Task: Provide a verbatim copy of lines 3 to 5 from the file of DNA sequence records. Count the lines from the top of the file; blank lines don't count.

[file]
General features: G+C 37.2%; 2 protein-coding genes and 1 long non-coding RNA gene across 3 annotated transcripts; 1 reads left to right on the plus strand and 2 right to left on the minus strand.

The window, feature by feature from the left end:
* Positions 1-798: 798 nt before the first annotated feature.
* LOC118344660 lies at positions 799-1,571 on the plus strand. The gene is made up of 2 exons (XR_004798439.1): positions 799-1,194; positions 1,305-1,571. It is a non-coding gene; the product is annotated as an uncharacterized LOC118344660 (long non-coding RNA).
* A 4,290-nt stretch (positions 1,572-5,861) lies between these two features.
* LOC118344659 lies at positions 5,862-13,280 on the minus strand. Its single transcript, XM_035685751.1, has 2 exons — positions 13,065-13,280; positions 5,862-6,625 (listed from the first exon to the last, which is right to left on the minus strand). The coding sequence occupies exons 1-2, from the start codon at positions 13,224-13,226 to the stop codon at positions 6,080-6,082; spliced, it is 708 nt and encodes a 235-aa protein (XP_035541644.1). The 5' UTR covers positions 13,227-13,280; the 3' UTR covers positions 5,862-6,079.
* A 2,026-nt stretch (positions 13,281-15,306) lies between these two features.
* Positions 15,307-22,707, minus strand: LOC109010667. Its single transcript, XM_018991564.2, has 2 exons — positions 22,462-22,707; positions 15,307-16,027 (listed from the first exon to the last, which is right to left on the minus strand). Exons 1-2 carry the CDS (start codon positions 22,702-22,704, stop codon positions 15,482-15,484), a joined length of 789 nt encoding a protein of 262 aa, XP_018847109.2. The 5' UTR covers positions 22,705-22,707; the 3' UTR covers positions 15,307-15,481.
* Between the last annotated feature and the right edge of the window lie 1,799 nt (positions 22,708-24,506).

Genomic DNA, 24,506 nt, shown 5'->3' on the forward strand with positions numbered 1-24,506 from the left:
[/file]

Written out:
* Positions 1-798: 798 nt before the first annotated feature.
* LOC118344660 lies at positions 799-1,571 on the plus strand. The gene is made up of 2 exons (XR_004798439.1): positions 799-1,194; positions 1,305-1,571. It is a non-coding gene; the product is annotated as an uncharacterized LOC118344660 (long non-coding RNA).
* A 4,290-nt stretch (positions 1,572-5,861) lies between these two features.